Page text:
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Co-op Placements a Win-Win

November 17 2021, 11:25 AM

Co-op Placements a Win-Win

For Massan Dopegno, NB Power is an opportunity to put what she’s learning at Université De Moncton (U de M) into action.

The third-year Computer Science student started her first eight-month Co-op term with our Digital Technology team on May 3, 2021.

Massan is from Togo, a country in West Africa. She began her post-secondary studies in Togo and realized that she wanted to study abroad. After researching her options as an international student, she chose U de M and travelled to Canada for the first time, arriving in the dead of winter in 2019.

“Arriving in a new place where I knew no one was a big adjustment, and then on top of that it was -15 C, something I hadn’t felt before,” says Massan. “But New Brunswick is great – I really like it here. I’ve found people here very enthusiastic and open minded to learn about my culture and share their own. From day one, I’ve felt welcomed by New Brunswickers, my U de M community and NB Power."

To be eligible for a Co-op term at NB Power, students must be enrolled in Co-op programs at post-secondary institutions. This means that their education alternates between academic studies and periods of paid job experience to enhance their overall learning.

Massan takes direction from Gino Arseneau, Senior IT Specialist, who has worked at NB Power for 30 years. Gino’s group is responsible for the development and support of applications such as e-Forms, Timesheet and off-the-shelf applications like PeopleSoft and SAP.

Gino says the partnership with post-secondary institutions is mutually beneficial. He is currently leading four Co-op employees from U de M and UNB: Massan, Cody Dunnett, Nick Trask and Nicole Duplessis. They are primarily focused on custom application development using Microsoft Visual Studio.

“I love working with students – they are full of energy and so eager to learn,” says Gino. “We see them bringing new ideas to the table every day. They are so engaged because we’re giving them a chance to gain practical experience that links to their theoretical learning in school. A positive Co-op term enhances the student’s overall education by also providing experience with how businesses operate and the social aspect of a real workplace.”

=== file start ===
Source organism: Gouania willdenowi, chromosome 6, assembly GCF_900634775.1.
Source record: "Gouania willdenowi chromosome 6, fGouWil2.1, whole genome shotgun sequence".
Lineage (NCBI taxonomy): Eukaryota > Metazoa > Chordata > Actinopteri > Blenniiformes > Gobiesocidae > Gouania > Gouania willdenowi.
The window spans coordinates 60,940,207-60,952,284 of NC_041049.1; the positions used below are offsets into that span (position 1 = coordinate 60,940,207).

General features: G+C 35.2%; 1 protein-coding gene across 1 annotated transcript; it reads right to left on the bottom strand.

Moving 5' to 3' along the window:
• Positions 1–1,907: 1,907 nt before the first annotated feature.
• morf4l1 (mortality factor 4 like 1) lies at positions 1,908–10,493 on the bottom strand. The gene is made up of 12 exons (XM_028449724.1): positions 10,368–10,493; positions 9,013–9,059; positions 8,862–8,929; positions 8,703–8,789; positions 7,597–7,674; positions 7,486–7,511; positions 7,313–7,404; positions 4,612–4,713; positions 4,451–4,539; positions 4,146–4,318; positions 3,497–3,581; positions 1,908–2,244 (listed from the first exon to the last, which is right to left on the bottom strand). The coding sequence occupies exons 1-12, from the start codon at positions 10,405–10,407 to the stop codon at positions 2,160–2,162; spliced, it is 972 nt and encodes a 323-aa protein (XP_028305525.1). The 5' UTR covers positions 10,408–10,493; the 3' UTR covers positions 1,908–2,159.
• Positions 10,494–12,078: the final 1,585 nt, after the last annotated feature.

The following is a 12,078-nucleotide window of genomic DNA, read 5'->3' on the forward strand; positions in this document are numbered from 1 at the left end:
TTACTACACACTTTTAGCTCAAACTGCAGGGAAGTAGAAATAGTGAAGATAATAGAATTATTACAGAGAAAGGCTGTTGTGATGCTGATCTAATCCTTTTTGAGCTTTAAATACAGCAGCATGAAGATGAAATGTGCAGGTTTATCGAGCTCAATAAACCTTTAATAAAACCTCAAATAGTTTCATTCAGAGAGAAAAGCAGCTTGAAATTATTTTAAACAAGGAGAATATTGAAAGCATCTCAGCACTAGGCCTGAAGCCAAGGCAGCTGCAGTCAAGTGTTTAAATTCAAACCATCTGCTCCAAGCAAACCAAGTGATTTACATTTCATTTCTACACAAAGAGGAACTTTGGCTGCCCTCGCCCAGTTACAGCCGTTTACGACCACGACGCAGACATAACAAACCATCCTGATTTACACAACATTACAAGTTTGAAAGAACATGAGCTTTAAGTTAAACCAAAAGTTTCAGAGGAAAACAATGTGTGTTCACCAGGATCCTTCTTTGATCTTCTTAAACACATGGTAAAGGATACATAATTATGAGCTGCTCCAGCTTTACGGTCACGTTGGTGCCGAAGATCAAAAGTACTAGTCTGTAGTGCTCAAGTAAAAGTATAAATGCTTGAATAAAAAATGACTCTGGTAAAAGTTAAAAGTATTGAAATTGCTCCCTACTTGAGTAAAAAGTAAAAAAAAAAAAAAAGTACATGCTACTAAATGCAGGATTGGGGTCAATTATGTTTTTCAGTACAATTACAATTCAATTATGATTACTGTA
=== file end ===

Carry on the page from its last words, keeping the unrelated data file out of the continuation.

For Gino’s team, there’s a mix of simple and complex work to find that sweet spot between keeping students engaged but not overloaded. For many, it’s their first chance to work in both development (creation and testing) and production (live, in use) environments.

“I really love when a colleague comes to us with an issue and we get to go solve it,” said Massan. “Gino sets the direction, but doesn’t give us the solution, and he’s there if we get stuck. But we really get a chance to stand on our own. It’s been an amazing experience to be treated as a peer and have my opinions and expertise respected.”

The most common Co-op placements at NB Power involve Power Engineering, Business Administration, Digital Technology and Engineering.

Carole Volpe, Senior Manager, Careers & Resourcing, says that Co-op placements with universities and colleges allow NB Power to connect with future employees while meeting business needs.

“The ultimate goal is that we’ll capture the attention of these students so they’ll want to work at NB Power after graduation,” said Carole. “We see it all the time – the next-level caliber of job candidates who participated in Co-op programs. It might take longer to complete your program, but the hands-on experience is invaluable.”

Massan is very happy with her decision to go through a Co-op program. She can already see how she’ll have an edge when it comes to job hunting after graduation.

“Even in just a few months, my confidence in my abilities has grown,” said Massan. “Not to mention that moving to Fredericton and starting this role is helping me improve my English and network in new ways. I am so thankful for this opportunity and know it is setting me up for success with the rest of my program when I return to school this winter.”

Engineers driving reliability of generating stations

March 11 2021, 09:37 AM

Engineers driving reliability of generating stations

Did you know that March is National Engineering Month? Throughout our province, NB Power employs more than 350 engineers. These hardworking employees work in our generating facilities and offices, on our distribution and transmission infrastructure and in the field around your communities.

From analyzing the core of a nuclear reactor to helping to develop a new transmission line, engineering at NB Power provides a diverse and exciting career path.

René Paulin is one of two Mechanical Engineers at the Belledune Generating Station, a coal plant in the northern part of the province.

After growing up in Petit-Rocher, René completed a Mechanical Engineering degree at Université de Moncton. During his studies, he worked at Belledune as a summer student and got a taste of what it’s like working in a power plant. After gaining some hands-on job experience after graduation, René accepted an engineering position at NB Power in 2008.

A key member of the operating team for the past decade, René’s days are filled with inspections, problem solving and developing recommendations for the maintenance team to keep the station operating safely and reliably.